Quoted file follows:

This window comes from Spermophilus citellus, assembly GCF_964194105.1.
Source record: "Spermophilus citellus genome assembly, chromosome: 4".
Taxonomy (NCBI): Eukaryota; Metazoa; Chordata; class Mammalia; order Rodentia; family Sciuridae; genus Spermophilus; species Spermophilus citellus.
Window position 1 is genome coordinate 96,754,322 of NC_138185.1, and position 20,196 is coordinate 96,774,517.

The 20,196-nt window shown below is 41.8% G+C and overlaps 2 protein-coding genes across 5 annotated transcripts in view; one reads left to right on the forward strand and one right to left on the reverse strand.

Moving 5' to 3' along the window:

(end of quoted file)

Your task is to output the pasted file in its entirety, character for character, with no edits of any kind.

This window comes from Spermophilus citellus, assembly GCF_964194105.1.
Source record: "Spermophilus citellus genome assembly, chromosome: 4".
Taxonomy (NCBI): Eukaryota; Metazoa; Chordata; class Mammalia; order Rodentia; family Sciuridae; genus Spermophilus; species Spermophilus citellus.
Window position 1 is genome coordinate 96,754,322 of NC_138185.1, and position 20,196 is coordinate 96,774,517.

The 20,196-nt window shown below is 41.8% G+C and overlaps 2 protein-coding genes across 5 annotated transcripts in view; one reads left to right on the forward strand and one right to left on the reverse strand.

Moving 5' to 3' along the window: